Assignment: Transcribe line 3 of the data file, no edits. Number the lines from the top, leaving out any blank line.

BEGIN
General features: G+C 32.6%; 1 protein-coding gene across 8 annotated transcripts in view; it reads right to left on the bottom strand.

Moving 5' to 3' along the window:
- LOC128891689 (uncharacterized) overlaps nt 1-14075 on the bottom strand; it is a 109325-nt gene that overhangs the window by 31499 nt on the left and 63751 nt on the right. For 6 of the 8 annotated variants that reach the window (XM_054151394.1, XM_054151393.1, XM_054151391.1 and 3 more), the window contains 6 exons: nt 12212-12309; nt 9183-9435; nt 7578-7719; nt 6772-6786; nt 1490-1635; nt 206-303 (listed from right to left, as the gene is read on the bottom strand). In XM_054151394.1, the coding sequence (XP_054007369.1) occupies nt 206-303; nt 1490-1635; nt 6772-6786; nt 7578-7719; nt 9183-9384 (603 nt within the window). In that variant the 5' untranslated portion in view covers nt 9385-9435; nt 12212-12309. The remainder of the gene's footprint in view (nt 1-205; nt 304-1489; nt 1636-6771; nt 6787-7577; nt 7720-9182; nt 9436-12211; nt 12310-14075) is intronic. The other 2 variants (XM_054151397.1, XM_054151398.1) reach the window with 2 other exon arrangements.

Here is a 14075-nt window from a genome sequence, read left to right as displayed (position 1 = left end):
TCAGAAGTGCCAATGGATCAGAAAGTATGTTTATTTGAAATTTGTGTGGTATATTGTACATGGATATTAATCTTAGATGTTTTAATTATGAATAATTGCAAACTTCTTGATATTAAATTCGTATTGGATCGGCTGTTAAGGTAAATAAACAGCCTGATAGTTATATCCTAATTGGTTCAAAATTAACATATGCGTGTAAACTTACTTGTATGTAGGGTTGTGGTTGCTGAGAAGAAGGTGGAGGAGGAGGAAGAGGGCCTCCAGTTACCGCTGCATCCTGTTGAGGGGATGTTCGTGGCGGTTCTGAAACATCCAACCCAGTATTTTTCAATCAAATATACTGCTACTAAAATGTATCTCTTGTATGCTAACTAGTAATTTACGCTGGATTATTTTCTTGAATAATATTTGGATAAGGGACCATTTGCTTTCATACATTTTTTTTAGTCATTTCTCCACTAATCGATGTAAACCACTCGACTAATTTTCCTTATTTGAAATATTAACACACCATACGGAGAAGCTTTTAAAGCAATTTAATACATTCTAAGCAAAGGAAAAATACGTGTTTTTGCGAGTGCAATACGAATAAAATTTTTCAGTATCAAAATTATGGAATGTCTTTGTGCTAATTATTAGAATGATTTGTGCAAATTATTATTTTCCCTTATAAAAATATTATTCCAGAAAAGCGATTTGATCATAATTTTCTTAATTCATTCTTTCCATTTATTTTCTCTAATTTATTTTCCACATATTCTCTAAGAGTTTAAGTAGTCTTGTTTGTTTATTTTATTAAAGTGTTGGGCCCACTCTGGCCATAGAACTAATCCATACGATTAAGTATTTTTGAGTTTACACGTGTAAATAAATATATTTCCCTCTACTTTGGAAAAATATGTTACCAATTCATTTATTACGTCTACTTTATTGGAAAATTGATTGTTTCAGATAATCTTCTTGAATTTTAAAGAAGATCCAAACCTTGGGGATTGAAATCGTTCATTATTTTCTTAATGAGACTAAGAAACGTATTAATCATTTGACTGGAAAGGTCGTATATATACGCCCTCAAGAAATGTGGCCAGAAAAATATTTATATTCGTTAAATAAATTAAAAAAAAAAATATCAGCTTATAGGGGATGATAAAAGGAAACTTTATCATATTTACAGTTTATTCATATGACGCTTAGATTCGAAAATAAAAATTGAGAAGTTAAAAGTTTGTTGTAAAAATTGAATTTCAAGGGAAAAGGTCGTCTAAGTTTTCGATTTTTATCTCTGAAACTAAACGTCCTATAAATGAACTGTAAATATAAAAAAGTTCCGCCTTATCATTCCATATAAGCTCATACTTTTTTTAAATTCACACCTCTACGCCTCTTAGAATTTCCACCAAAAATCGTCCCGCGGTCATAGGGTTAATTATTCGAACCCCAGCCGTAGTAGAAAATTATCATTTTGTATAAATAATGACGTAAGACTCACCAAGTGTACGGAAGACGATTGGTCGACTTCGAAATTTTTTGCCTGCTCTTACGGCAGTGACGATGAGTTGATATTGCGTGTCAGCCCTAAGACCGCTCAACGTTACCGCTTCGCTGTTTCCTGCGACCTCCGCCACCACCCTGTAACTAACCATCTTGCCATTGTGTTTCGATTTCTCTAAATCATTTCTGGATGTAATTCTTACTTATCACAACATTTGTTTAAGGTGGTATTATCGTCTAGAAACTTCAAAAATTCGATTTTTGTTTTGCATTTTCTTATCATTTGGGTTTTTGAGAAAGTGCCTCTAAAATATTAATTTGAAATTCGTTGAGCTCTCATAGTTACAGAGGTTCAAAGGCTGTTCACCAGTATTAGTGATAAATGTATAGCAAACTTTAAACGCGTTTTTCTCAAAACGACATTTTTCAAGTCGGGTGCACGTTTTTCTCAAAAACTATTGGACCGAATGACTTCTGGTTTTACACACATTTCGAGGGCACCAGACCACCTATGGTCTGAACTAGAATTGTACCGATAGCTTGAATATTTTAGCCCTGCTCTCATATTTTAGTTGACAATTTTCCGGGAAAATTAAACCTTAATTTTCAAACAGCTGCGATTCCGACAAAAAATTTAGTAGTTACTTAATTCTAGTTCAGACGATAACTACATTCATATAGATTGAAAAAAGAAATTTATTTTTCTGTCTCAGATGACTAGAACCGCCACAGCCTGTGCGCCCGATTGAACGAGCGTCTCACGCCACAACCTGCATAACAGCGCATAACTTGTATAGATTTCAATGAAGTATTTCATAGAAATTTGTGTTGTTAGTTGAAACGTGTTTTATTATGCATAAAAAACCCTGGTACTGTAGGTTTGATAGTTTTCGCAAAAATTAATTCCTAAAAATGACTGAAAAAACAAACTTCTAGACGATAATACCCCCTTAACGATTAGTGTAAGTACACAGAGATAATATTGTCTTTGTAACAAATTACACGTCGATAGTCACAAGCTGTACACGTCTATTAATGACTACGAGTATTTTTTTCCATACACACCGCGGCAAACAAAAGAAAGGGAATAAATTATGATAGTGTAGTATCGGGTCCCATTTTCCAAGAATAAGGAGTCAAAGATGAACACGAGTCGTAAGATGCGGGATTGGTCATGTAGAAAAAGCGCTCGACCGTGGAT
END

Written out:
- LOC128891689 (uncharacterized) overlaps nt 1-14075 on the bottom strand; it is a 109325-nt gene that overhangs the window by 31499 nt on the left and 63751 nt on the right. For 6 of the 8 annotated variants that reach the window (XM_054151394.1, XM_054151393.1, XM_054151391.1 and 3 more), the window contains 6 exons: nt 12212-12309; nt 9183-9435; nt 7578-7719; nt 6772-6786; nt 1490-1635; nt 206-303 (listed from right to left, as the gene is read on the bottom strand). In XM_054151394.1, the coding sequence (XP_054007369.1) occupies nt 206-303; nt 1490-1635; nt 6772-6786; nt 7578-7719; nt 9183-9384 (603 nt within the window). In that variant the 5' untranslated portion in view covers nt 9385-9435; nt 12212-12309. The remainder of the gene's footprint in view (nt 1-205; nt 304-1489; nt 1636-6771; nt 6787-7577; nt 7720-9182; nt 9436-12211; nt 12310-14075) is intronic. The other 2 variants (XM_054151397.1, XM_054151398.1) reach the window with 2 other exon arrangements.